Someone discusses, in some detail, a deformity he has on his scrotum.
When two young investors, Jamie and Charlie, dance a little jig to celebrate their impending “shorts” windfall, their mentor, Ben, makes them stop. “You just bet against the American economy,” he tells them. If they get rich on this scheme (and they do), it means millions of innocent people will suffer (and they do).
It’s this dissonance that makes The Big Short difficult to watch and, perhaps, impossible to enjoy. When another investor brandishes a $47 million bonus check he received—a direct result of the bursting housing bubble—he turns to the camera and admits, “I never said I was the hero of the story.” He's not. In this movie, you won’t find any heroes: only different levels of opportunism.
Based on the 2010 Michael Lewis book, The Big Short is an angry movie—and as preachy a film as you’ll see this side of God’s Not Dead. Everything we see—the tremendous acting, the celebrity asides, the heavy-handed symbolism (one employee at Standard & Poor’s who’s been rubber-stamping bonds as AAA-grade investments without much research, comes back from the optomitrist wearing disposable sunglasses and complaining that the dilation makes her nearly blind) is all in the service of a 130-minute sermon lambasting the banking and housing industries.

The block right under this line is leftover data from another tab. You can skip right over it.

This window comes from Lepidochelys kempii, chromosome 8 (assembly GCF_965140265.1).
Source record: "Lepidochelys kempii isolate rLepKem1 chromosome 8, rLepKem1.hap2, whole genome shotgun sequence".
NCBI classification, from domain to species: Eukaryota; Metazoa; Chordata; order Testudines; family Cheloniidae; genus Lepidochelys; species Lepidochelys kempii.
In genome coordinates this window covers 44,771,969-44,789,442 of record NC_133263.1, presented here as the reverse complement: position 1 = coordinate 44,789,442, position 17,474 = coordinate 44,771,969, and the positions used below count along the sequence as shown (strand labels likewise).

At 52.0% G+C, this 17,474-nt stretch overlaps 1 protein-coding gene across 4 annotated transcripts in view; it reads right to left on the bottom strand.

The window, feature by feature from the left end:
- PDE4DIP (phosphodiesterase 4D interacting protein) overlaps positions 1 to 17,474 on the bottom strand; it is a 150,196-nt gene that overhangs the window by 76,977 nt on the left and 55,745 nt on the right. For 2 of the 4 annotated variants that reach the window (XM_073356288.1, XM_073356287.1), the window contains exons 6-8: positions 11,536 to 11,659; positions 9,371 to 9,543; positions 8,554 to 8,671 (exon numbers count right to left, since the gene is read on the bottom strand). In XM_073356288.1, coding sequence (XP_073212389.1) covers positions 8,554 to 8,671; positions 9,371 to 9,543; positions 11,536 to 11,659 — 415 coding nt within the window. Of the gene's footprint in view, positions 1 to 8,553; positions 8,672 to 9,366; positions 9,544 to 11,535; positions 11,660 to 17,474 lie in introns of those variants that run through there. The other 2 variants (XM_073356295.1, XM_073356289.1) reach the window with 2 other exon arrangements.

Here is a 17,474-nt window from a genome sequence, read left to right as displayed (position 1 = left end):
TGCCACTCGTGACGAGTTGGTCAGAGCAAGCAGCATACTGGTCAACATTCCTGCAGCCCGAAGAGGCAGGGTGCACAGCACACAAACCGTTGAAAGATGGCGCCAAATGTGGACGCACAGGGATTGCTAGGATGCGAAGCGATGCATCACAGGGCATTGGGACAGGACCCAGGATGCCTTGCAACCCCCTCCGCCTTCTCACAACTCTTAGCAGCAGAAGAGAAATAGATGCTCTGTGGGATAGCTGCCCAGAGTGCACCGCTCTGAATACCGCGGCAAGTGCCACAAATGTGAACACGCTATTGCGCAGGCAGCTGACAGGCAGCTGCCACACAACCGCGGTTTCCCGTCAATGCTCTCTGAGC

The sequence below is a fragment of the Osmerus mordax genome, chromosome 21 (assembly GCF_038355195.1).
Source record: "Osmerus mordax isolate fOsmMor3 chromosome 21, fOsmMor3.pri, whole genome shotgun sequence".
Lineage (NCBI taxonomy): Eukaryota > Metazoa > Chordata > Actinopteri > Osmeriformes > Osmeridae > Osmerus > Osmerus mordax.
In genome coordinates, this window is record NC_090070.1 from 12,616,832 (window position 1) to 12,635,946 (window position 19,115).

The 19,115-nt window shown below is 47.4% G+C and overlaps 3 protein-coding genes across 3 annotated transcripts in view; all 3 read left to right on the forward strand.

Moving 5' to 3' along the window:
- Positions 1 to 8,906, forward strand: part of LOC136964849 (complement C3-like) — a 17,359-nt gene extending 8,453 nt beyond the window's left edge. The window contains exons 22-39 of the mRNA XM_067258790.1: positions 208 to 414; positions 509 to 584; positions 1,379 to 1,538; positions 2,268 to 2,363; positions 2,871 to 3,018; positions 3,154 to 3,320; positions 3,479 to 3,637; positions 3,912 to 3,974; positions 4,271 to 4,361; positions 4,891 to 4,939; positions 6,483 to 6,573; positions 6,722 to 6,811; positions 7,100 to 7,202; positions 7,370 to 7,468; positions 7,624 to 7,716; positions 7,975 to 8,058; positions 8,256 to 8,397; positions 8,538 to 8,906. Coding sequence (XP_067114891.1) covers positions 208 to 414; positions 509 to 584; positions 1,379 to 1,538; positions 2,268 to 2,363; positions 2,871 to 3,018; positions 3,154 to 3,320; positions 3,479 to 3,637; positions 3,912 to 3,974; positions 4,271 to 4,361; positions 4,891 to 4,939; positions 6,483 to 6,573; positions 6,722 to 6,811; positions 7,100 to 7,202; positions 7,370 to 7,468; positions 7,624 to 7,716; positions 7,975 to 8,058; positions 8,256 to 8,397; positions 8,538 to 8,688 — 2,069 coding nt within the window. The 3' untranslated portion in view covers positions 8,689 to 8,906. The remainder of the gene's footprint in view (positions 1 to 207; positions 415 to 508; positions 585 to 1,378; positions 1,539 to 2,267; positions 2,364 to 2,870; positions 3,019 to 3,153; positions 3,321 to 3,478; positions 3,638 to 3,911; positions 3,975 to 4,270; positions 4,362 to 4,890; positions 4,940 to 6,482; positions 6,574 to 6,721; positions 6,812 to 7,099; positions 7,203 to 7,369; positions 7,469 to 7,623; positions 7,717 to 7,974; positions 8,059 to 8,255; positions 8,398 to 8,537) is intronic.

Which is not to say such organizations don’t deserve it. Certainly a great many things went wrong to spawn the Great Recession, and it seems some lessons should emerge in its wake.
Full disclosure: My working knowledge of high finance begins and ends with the occasional ATM withdrawal, so I’m hardly equipped to say what the movie gets right or wrong in terms of its financial recriminations. But my expertise as a movie reviewer and writer for Plugged In does prepare me to call it a pretty foul piece of work. If these financial wiz-kids dropped cash in a communal swear jar and invested the proceeds in their own get-rich-in-economic-catastrophe schemes, I’m pretty sure they’d double their money. And then there's the stripper nudity and unrelenting societal pessimism to deal with, too.
For me, the movie’s name really says it all. Sure, it’s a big movie. An important movie, perhaps. But it left me feeling seriously shorted.
Other Belief Systems
Readability Age Range
Christian Bale as Michael Burry; Steve Carell as Mark Baum; Ryan Gosling as Jared Vennett; John Magaro as Charlie Geller; Finn Wittrock as Jamie Shipley; Brad Pitt as Ben Rickert; Hamish Linklater as Porter Collins; Jeremy Strong as Vinnie Daniel; Rafe Spall as Danny Moses; Marisa Tomei as Cynthia Baum
Adam McKay ( )
December 11, 2015
March 15, 2016